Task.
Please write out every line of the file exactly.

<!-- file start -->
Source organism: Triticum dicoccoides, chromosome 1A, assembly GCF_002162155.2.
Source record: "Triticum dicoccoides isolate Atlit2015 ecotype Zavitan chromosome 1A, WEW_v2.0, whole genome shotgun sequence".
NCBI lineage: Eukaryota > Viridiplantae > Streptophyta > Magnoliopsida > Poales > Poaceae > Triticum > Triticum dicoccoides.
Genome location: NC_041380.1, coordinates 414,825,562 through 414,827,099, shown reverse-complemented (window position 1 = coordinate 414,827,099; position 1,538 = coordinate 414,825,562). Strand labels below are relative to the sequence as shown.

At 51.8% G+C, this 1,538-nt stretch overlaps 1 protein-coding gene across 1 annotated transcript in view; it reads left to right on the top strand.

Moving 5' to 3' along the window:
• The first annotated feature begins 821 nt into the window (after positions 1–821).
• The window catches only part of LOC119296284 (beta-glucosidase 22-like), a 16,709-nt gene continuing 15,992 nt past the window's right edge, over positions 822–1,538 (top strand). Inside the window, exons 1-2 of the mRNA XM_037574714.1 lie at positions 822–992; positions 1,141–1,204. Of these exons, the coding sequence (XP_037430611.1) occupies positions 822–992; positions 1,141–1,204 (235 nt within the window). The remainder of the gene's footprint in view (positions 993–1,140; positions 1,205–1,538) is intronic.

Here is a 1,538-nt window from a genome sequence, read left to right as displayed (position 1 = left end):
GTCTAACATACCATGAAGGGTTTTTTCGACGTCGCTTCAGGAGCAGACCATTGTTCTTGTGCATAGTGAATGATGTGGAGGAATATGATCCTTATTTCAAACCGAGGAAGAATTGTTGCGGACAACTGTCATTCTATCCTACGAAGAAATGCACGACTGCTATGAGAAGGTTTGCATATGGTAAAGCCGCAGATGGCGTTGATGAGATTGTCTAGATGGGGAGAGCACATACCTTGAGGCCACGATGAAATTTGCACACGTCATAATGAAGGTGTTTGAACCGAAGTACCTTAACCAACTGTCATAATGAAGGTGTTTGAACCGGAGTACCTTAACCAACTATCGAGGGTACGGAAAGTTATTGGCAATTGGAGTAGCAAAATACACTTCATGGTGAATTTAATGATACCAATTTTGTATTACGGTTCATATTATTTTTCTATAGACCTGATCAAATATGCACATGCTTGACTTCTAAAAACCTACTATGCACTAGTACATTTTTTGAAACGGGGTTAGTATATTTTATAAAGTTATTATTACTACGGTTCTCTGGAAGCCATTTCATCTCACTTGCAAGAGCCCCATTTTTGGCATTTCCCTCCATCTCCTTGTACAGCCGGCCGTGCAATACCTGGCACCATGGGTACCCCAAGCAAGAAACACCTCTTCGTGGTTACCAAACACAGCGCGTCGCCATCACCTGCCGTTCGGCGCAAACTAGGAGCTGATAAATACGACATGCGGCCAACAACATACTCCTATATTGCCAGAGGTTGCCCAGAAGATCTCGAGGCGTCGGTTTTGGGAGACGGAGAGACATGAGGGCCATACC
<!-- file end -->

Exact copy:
Source organism: Triticum dicoccoides, chromosome 1A, assembly GCF_002162155.2.
Source record: "Triticum dicoccoides isolate Atlit2015 ecotype Zavitan chromosome 1A, WEW_v2.0, whole genome shotgun sequence".
NCBI lineage: Eukaryota > Viridiplantae > Streptophyta > Magnoliopsida > Poales > Poaceae > Triticum > Triticum dicoccoides.
Genome location: NC_041380.1, coordinates 414,825,562 through 414,827,099, shown reverse-complemented (window position 1 = coordinate 414,827,099; position 1,538 = coordinate 414,825,562). Strand labels below are relative to the sequence as shown.

At 51.8% G+C, this 1,538-nt stretch overlaps 1 protein-coding gene across 1 annotated transcript in view; it reads left to right on the top strand.

Moving 5' to 3' along the window:
• The first annotated feature begins 821 nt into the window (after positions 1–821).
• The window catches only part of LOC119296284 (beta-glucosidase 22-like), a 16,709-nt gene continuing 15,992 nt past the window's right edge, over positions 822–1,538 (top strand). Inside the window, exons 1-2 of the mRNA XM_037574714.1 lie at positions 822–992; positions 1,141–1,204. Of these exons, the coding sequence (XP_037430611.1) occupies positions 822–992; positions 1,141–1,204 (235 nt within the window). The remainder of the gene's footprint in view (positions 993–1,140; positions 1,205–1,538) is intronic.

Here is a 1,538-nt window from a genome sequence, read left to right as displayed (position 1 = left end):
GTCTAACATACCATGAAGGGTTTTTTCGACGTCGCTTCAGGAGCAGACCATTGTTCTTGTGCATAGTGAATGATGTGGAGGAATATGATCCTTATTTCAAACCGAGGAAGAATTGTTGCGGACAACTGTCATTCTATCCTACGAAGAAATGCACGACTGCTATGAGAAGGTTTGCATATGGTAAAGCCGCAGATGGCGTTGATGAGATTGTCTAGATGGGGAGAGCACATACCTTGAGGCCACGATGAAATTTGCACACGTCATAATGAAGGTGTTTGAACCGAAGTACCTTAACCAACTGTCATAATGAAGGTGTTTGAACCGGAGTACCTTAACCAACTATCGAGGGTACGGAAAGTTATTGGCAATTGGAGTAGCAAAATACACTTCATGGTGAATTTAATGATACCAATTTTGTATTACGGTTCATATTATTTTTCTATAGACCTGATCAAATATGCACATGCTTGACTTCTAAAAACCTACTATGCACTAGTACATTTTTTGAAACGGGGTTAGTATATTTTATAAAGTTATTATTACTACGGTTCTCTGGAAGCCATTTCATCTCACTTGCAAGAGCCCCATTTTTGGCATTTCCCTCCATCTCCTTGTACAGCCGGCCGTGCAATACCTGGCACCATGGGTACCCCAAGCAAGAAACACCTCTTCGTGGTTACCAAACACAGCGCGTCGCCATCACCTGCCGTTCGGCGCAAACTAGGAGCTGATAAATACGACATGCGGCCAACAACATACTCCTATATTGCCAGAGGTTGCCCAGAAGATCTCGAGGCGTCGGTTTTGGGAGACGGAGAGACATGAGGGCCATACC